80.1 F
66.2 F
70.1 F
68.6 F

FCC spending over $330M for high-speed internet in rural Alabama; Over 190,000 locations in state to get faster internet

The Federal Communications Commission (FCC) announced on Monday that high-speed internet will be coming to large swaths of rural Alabama in the next six years as part of the FCC’s Rural Digital Opportunity Fund (RDOF).

Alabama is getting $330,804,827.50 from the FCC. The money will be split among 13 different companies, and it will mean 196,460 currently underserved or unserved homes and businesses will be getting high-quality internet.

The funding comes from Phase 1 of the RDOF, which took the form of a reverse auction where companies competed to submit the lowest bid to cover areas the FCC had designated as having poor internet. The winning bidder is contractually required to provide broadband to the areas on which it bid.

“Winning bidders will receive 10 years of subsidy payments from the FCC, disbursed in equal monthly installments, and have six years to deploy broadband to winning locations,” stated industry expert Mike Dano.

“I’m thrilled with the incredible success of this auction, which brings welcome news to millions of unconnected rural Americans who for too long have been on the wrong side of the digital divide. They now stand to gain access to high-speed, high-quality broadband service,” said FCC chairman Ajit Pai in a release on Monday.

“This auction was the single largest step ever taken to bridge the digital divide and is another key success for the Commission in its ongoing commitment to universal service,” added Pai, who is stepping down from his role in January.

Alabama’s money is part of $9.2 billion in support across 49 states to which the FCC committed as part of the RDOF Phase 1 Auction.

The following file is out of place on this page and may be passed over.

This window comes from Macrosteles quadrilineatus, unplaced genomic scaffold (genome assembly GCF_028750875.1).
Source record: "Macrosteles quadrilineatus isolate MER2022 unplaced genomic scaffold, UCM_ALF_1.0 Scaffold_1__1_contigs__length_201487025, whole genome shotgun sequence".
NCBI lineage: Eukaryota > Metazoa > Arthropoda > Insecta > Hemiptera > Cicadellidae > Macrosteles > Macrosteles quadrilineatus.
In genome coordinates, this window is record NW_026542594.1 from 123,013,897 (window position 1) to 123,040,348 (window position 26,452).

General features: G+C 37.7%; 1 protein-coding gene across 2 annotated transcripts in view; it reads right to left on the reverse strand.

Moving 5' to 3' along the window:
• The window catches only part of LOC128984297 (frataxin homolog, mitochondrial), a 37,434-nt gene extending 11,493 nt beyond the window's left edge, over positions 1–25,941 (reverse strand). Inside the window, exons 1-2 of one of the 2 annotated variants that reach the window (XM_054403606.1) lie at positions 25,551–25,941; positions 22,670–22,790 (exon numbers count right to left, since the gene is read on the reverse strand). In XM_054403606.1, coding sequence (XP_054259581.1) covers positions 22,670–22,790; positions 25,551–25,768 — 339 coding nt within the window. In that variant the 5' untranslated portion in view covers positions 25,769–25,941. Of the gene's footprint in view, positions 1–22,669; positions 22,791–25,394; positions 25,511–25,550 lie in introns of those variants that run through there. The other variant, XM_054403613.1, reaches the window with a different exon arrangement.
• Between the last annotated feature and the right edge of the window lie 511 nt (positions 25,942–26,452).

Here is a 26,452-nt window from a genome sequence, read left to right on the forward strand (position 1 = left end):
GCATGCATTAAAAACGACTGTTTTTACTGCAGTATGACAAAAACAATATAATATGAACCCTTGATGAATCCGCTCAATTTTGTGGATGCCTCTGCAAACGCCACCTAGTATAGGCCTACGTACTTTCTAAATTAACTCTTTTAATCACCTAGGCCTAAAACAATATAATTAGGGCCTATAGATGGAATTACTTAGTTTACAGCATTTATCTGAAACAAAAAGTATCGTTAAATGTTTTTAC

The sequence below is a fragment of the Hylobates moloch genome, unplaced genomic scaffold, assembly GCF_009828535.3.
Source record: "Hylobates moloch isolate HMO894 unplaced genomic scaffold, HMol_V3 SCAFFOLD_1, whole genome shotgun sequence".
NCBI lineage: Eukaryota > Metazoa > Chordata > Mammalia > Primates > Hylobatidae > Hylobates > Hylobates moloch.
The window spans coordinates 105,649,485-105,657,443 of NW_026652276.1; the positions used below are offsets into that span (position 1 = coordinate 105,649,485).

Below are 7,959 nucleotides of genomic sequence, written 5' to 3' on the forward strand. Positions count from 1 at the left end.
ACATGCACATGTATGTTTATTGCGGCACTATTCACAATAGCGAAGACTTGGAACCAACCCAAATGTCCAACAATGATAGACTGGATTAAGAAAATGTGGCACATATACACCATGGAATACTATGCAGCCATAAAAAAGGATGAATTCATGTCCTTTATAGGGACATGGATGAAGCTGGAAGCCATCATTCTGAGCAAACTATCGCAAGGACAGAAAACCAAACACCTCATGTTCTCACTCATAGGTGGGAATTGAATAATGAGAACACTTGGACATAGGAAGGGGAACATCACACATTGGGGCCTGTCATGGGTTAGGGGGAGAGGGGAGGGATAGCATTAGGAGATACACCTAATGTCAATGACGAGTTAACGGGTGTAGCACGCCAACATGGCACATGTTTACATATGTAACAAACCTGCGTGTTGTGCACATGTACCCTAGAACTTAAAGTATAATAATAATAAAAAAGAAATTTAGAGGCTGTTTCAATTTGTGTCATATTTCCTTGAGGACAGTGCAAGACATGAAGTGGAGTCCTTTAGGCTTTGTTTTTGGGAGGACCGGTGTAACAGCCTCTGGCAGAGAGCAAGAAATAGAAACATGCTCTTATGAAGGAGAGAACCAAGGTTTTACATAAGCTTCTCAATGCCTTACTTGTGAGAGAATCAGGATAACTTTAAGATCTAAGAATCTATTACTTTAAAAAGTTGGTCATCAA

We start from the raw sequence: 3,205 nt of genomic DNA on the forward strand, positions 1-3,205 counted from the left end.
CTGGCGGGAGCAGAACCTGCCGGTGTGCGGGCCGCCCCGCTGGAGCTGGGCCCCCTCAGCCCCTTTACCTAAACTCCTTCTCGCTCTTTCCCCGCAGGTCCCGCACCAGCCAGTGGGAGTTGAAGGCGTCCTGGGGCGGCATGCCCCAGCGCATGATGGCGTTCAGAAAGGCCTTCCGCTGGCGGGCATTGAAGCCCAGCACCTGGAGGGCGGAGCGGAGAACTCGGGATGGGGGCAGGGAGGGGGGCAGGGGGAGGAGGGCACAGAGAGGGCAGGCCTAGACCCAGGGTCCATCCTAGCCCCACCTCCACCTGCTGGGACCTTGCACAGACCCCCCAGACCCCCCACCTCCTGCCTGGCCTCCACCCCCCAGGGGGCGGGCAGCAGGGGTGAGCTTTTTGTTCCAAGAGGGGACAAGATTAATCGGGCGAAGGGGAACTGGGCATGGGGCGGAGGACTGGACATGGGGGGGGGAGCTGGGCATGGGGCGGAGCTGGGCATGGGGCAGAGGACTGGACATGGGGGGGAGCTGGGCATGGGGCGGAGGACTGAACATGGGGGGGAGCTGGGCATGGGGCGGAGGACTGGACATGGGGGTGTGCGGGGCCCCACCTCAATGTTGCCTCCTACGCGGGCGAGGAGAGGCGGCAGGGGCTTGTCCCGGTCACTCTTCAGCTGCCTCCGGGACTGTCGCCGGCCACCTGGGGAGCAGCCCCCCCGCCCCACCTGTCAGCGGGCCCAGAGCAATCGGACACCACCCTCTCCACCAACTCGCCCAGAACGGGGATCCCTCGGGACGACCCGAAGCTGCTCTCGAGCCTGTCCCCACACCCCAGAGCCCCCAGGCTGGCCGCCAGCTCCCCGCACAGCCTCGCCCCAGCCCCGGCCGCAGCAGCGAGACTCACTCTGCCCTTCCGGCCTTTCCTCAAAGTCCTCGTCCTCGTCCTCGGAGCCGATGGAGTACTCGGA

The majority of the customers in Alabama receiving service in the coming years will be getting gigabit quality internet, some of the fastest speeds publicly available.

Alabama’s biggest bidder in terms of money committed was the RDOF USA Consortium, which appears to be a group of smaller providers that bundled together for the federal bidding process.

Point Broadband, an internet service provider with locations in Opelika and Lake Martin, recently secured over $51 million that will go towards serving 21,808 locations in east Alabama.

Charter Communications, bidding as CCO Holdings, received a similar level of funding to Point Broadband but will serve more customers as it purchased tracts with slightly higher population density.

Interestingly, Elon Musk’s Starlink project — an initiative of his SpaceX company — won the bidding to provide internet to 36,554 locations across Alabama. The attention-grabbing billionaires’ company being included in a federal support program for rural internet earned the auction a wave of headlines earlier in the week.

The areas of the state Elon Musk’s SpaceX won the bid to cover. (Cooperative Network Services/Screenshot)

The full list of companies that contracted via the auction to serve Alabama customers can be found here.

“Providers must meet periodic buildout requirements that will require them to reach all assigned locations by the end of the sixth year. They are incentivized to build out to all locations as fast as possible,” the FCC noted in a release.

Cooperative Network Services, an industry consulting group, prepared a map through which it is possible to see which companies bought the rights to which areas. It can be accessed here.

Henry Thornton is a staff writer for Yellowhammer News. You can contact him by email: [email protected] or on Twitter @HenryThornton95.

Don’t miss out!  Subscribe today to have Alabama’s leading headlines delivered to your inbox.